The proposed solution, therefore, is to allow miners to increase the limit on blocks they mine – but at a cost. By effectively charging miners for the creation of bigger blocks, there is an incentive for these miners to keep blocks smaller. Meanwhile, miners have the option to scrape up additional mining fees by (temporarily) creating bigger blocks. If the additional fees are worth more that the additional cost, it makes sense to increase size of a particular block.

These opposing incentives should result in a balance, a block size that is acceptable to developers, miners, users, and other network participants – at least in theory.

How does it work?

Flexcaps can be realized in several ways, with no fundamental difference between the different approaches. Whether to use one or the other is mostly a matter of personal preference, and it seems unlikely to cause great controversy.

The most basic type of flexcap was proposed by Rosenfeld. In Rosenfeld’s design, miners will need to pay a “fine” if they increase the size of their block. More specifically, a cut is taken out of their block reward. Instead of 25 freshly minted bitcoin, for example, they would receive only 24, or 20, or whatever the protocol dictates depending on the size of that block. And to prevent that the remaining bitcoin are lost forever, they are paid to the miner who finds the next block; a “rollover fee.”

Maxwell’s flexcap design has a similar goal as Rosenfeld’s: increasing the cost of creating bigger blocks – but achieves it in a different manner. Rather than cutting into the block reward, Maxwell’s flexcap design requires miners to mine at a higher difficulty level. If a miner wants to a create block 10 percent bigger than the norm, it needs to “pay” for that by mining the block at an increased difficulty, in effect needing to invest more energy (hence, money) on hashing.

It should be noted that neither solution would really solve the problem of over-sized blocks. They would, however, counter one possible attack on the Bitcoin network. Since bigger blocks favor bigger miners (presumably pools), any block size policy that allows miners to increase the block size incentivises big miners to do so; in effect centralizing the mining ecosystem. This includes any policy where the block size is adjusted on the basis of previous blocks, since miners can send themselves transactions for free, allowing them to create artifically big blocks and game the system.

Because flexcaps include a cost to increase the block size, the system cannot be gamed for free. After all, even if miners send themselves transactions, they still need to pay the flexcap “fine” for increasing the block size.

“The problem [of big blocks] remains, but users would have to pay fees to support it, Maxwell explained. “Miners can’t drive other miners off the network without actual activity in it. Miners can pay fees to themselves, but the cost they can’t pay to themselves is the higher difficulty of decreased block reward. They have to do more work to produce a block.”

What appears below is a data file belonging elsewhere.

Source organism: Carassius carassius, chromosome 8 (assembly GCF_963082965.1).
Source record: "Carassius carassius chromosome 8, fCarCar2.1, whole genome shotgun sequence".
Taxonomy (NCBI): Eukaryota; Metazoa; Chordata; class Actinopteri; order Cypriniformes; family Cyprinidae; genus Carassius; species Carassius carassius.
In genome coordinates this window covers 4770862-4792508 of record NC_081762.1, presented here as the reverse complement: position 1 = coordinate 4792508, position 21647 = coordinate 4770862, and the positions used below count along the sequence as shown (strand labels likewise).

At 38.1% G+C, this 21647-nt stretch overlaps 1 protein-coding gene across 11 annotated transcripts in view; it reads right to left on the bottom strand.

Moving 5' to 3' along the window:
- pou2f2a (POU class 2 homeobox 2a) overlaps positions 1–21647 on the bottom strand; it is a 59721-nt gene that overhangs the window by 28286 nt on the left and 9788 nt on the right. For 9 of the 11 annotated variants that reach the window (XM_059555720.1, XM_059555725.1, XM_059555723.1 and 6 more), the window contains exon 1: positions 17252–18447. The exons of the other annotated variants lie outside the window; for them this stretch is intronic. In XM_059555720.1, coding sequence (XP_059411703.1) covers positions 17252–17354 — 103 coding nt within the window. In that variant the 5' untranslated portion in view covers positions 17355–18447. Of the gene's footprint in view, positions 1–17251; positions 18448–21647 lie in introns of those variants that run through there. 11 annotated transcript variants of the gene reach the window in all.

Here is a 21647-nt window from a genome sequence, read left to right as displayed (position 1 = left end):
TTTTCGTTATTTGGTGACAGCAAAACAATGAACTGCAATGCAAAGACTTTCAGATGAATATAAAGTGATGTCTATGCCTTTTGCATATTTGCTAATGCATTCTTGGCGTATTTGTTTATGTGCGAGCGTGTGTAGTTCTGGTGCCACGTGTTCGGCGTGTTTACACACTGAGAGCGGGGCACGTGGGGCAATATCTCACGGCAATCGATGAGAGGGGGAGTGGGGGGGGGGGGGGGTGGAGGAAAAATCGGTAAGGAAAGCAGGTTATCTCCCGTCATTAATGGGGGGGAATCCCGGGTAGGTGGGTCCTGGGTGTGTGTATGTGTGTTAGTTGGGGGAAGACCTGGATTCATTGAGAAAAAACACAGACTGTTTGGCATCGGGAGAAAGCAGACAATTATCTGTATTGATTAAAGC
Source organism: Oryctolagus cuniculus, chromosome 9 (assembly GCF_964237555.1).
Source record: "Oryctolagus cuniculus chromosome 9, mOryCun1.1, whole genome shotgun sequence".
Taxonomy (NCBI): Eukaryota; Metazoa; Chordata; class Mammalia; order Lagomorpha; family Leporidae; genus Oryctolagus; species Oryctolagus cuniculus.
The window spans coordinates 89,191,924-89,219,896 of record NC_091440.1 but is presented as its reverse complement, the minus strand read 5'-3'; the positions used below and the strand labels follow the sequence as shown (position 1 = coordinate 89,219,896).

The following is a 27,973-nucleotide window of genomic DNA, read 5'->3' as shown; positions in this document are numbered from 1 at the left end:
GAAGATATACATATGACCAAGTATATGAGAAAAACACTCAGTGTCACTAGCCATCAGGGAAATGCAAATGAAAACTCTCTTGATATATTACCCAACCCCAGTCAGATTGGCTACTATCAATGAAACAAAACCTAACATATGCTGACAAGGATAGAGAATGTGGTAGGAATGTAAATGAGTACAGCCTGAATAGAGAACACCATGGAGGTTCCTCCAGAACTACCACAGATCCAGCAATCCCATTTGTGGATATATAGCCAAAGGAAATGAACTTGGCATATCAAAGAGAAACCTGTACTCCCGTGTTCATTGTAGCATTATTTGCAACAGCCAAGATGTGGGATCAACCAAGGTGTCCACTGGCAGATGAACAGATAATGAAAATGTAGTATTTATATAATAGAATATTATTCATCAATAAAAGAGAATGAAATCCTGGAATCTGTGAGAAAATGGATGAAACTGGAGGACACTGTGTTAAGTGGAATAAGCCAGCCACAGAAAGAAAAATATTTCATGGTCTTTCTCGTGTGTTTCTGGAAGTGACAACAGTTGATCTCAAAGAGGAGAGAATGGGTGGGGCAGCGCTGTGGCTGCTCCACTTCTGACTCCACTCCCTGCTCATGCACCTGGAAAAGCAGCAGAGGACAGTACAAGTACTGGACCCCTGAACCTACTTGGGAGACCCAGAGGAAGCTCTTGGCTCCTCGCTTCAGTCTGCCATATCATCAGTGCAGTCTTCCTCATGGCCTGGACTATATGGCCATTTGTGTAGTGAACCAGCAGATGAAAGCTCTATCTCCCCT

It should be noted, however, that one remaining attack would be an “investment attack.” Big miners with deep enough pockets could pay the price for increasing the block size over a long period of time, simply to get rid of smaller competitors in order to gain a larger profit later on. While unlikely, this might still be a profitable strategy.

Limits and parameters

Flexcaps will not completely remove the need for limits on the block size. Most importantly, they still require a default maximum, above which a miner is “fined” one way or another. So how are these limits set?

In short: Setting default limits is not a problem flexcaps solve in and of themselves. But flexcaps can be combined with all sorts of other block increase proposals. Whether these are hard limits, or growing limits, or voted limits of any sort, a flexcap can typically be added “on top.”

One such solution is submitted to be presented at the Scaling Bitcoin workshop in Hong Kong by Bitcoin Core developer Mark Friedenbach. Friedenbach’s proposal uses a play on Rosenfeld’s rollover fee system, but with an added advantage for miners who prefer to create smaller blocks – which, among other advantages, could counter an investment attack.

Speaking to Bitcoin Magazine, Friedenbach explained:

Rather than simply gift the foregone subsidy to some future miner, the flexcap proposal I am working on would require the future miner to constrain the block they are working on to a smaller size in order to claim the held funds. If a miner creates a slightly larger block by claiming only 24 bitcoin, the next miner can create a slightly smaller block and claim 26 bitcoin.